Chemicals and hearing loss california industrial hygiene conference december 4 2006
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Chemicals and Hearing Loss California Industrial Hygiene Conference December 4, 2006. LT Anne M. Jarrett, M.A., CCC-A Occupational Audiologist, MSC, USN Hearing Conservation Program Naval Medical Center San Diego. Hearing in the Work Environment. Important for understanding:

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Chemicals and hearing loss california industrial hygiene conference december 4 2006 l.jpg

Chemicals and Hearing LossCalifornia Industrial Hygiene Conference December 4, 2006

LT Anne M. Jarrett, M.A., CCC-A

Occupational Audiologist, MSC, USN

Hearing Conservation Program

Naval Medical Center San Diego


Hearing in the work environment l.jpg
Hearing in the Work Environment

  • Important for understanding:

    • Individually and others in the work environment

      • critical orders

      • warning and alerting signals (including listening to equipment sounds)

    • Productivity

      • general directions

      • Job related communication between coworkers

  • Hearing can be difficult in the work environment

    • poor acoustical environments

      • noise, distance, reverberation, distractions

      • work space, intercoms, meetings, telephones, walkie-talkie

    • Compounded by any underlying hearing loss


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Workers in the United States

  • 30 million individuals in the labor force who are exposed to hazardous noise

  • 9.5 million individuals who may be exposed to organic solvents

  • 1988 – Nat. Institute for Occup. Safety & Heath (NIOSH)

    • began studying the solvents and HL

  • 1998 - National Occupational Research Agenda (NORA)

    • included noise + chemicals topic

  • 2001 - NIOSH

    • made available grants for investigating

  • 2002 - NIOSH Best Practices Workshop

    (Effects of Chemicals & Noise on Hearing)


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Work Environments with Solvents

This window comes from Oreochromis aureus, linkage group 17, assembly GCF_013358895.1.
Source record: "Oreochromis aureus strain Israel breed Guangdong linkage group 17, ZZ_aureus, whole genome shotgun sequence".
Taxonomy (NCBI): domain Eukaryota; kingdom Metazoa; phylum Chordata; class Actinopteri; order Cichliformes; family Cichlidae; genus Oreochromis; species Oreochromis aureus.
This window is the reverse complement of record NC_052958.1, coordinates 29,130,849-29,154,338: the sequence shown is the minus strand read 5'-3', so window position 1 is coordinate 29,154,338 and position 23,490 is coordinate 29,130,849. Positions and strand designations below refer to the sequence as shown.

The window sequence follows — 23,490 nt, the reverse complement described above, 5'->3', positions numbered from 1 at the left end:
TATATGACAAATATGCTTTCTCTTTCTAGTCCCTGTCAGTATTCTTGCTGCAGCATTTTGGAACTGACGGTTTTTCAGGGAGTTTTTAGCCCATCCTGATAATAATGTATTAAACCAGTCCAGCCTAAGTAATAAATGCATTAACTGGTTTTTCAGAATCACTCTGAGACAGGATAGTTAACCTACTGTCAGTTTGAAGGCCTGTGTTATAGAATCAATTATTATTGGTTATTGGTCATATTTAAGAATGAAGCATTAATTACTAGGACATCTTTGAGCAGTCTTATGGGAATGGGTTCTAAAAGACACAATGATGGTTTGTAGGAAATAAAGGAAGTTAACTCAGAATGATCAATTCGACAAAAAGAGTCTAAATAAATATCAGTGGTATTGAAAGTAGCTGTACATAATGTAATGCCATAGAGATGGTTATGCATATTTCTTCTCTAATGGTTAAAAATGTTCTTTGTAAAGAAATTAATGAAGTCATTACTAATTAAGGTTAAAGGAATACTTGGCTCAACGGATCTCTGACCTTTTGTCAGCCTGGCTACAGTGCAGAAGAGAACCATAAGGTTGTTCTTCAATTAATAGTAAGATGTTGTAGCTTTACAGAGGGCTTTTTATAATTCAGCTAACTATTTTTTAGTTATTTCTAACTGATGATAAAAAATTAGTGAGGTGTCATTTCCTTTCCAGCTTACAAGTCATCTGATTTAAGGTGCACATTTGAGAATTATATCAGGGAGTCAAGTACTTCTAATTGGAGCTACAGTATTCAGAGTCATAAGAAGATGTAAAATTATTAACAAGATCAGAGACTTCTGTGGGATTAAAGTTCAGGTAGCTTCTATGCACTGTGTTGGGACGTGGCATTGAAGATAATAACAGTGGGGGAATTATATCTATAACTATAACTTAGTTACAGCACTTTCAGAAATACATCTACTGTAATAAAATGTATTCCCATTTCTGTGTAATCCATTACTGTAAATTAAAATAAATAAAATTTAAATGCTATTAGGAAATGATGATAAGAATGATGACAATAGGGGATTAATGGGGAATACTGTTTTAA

• Painting

  • Printing

  • Boat Building

  • Construction

  • Furniture Making

  • Manufacturing of metal, leather, and petroleum products

    Cause: Spills, explosions/fires, industrial wastes, water contamination, occupational environment, etc.


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Organic solvents

** Toluene (printing)

** Xylenes (plastics)

** Styrenes (plastics)

** Trichloroethylene (degrease)

* Carbon Disulfide (textile)

* Stoddard/white spirits

* N-hexane

Fuels (JP-8 fuel)

Ethyl benzene

Perchloroethylene

Butyl Nitrite

Methylene chloride

Ototoxins

  • Drugs

    • Aminoglycosides

    • Loop diuretics

    • Anti-neoplastic agents

    • ASA

    • Quinine compounds

  • Others

    • Chem. warfare nerve agents

    • Organophosphate (pesticide)

    • Paraquat (pesticide)

  • Metals

    • * Mercury and derivatives

    • * Lead and derivatives

    • * Arsenic (atoxyl)

    • * Manganese

    • Trimethyltin (organic tin)

    • Cobalt

  • Asphyxiants

    • ** Carbon Monoxide

    • * Cyanide

Army ID:* potential ** high-priority


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Morata,TC., Dunn,DE., Kretschmer, LW., Lemasters, GK., Keith, RW., Scandinavian Journal of Work, Environment & Health, 19(4): 245-54, 1993 Aug.

  • Paint and print industries - risk of hearing loss

    • Unexposed (no noise or solvent)

    • Noise exposed only – hearing loss risk 4x

    • Toluene solvent only – hearing loss risk 5x

    • Toluene solvents and noise –hearing loss risk 11x

      Controls: previous exposure to noise and/or chemicals, medical and audiological history, age, length of employment, recreational exposure, and military service

      Tests: puretones, immittance (tympanograms, reflexes, reflex decay)


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Problems caused by solvents Keith, RW., Scandinavian Journal of Work, Environment & Health, 19(4): 245-54, 1993 Aug.

  • Hearing Loss

    • Sensorineural Hearing Loss - Inner Ear

      • Tuning (clarity and loudness)

      • Testing: common audiometric procedures (Puretones, Speech, Other)

    • Central/Retrocochlear Hearing Loss - Brainstem and Cortex

      • Processing (transmission, cognition, varying degrees of tuning and loudness)

      • Testing:

        • Speech Processing (interrupted speech, speech in noise, temporal integration)

        • Evoked Potentials (brainstem or cortical potentials),

        • DPOAE: Contra-lateral suppression (efferent testing)

        • Reflex and Reflex Decay

        • Modified Puretone: masking level difference, gap detection, duration pattern, pitch pattern, temporal integration, high frequency audiometry, step size less 5dB

        • Questionnaire on speech discrimination difficulties or other auditory problems that are inconsistent with thresholds

  • Disequilibrium, Headaches, Vision Problems, Neurological


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Many other causes of Hearing Loss Keith, RW., Scandinavian Journal of Work, Environment & Health, 19(4): 245-54, 1993 Aug.

  • Accumulative noise exposure

    • occupational and recreational

  • Disease Processes

    • outer, middle, inner ear and combinations

  • Accidents

  • Ototoxic exposure that are medical

  • Aging

  • Genetics: anatomical and sensitivity/susceptibility

  • Medical contributions to poor hearing health